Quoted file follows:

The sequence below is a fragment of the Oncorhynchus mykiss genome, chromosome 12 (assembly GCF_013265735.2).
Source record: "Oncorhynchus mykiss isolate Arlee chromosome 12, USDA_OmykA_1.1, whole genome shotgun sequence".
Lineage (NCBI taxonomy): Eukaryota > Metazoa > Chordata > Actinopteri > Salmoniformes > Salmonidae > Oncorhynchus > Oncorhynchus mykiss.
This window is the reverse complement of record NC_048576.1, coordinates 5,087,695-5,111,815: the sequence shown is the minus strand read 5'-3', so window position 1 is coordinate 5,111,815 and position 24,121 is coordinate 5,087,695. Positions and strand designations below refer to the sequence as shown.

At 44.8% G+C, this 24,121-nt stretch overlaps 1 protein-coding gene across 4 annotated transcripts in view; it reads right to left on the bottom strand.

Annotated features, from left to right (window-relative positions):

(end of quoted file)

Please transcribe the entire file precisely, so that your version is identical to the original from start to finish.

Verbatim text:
The sequence below is a fragment of the Oncorhynchus mykiss genome, chromosome 12 (assembly GCF_013265735.2).
Source record: "Oncorhynchus mykiss isolate Arlee chromosome 12, USDA_OmykA_1.1, whole genome shotgun sequence".
Lineage (NCBI taxonomy): Eukaryota > Metazoa > Chordata > Actinopteri > Salmoniformes > Salmonidae > Oncorhynchus > Oncorhynchus mykiss.
This window is the reverse complement of record NC_048576.1, coordinates 5,087,695-5,111,815: the sequence shown is the minus strand read 5'-3', so window position 1 is coordinate 5,111,815 and position 24,121 is coordinate 5,087,695. Positions and strand designations below refer to the sequence as shown.

At 44.8% G+C, this 24,121-nt stretch overlaps 1 protein-coding gene across 4 annotated transcripts in view; it reads right to left on the bottom strand.

Annotated features, from left to right (window-relative positions):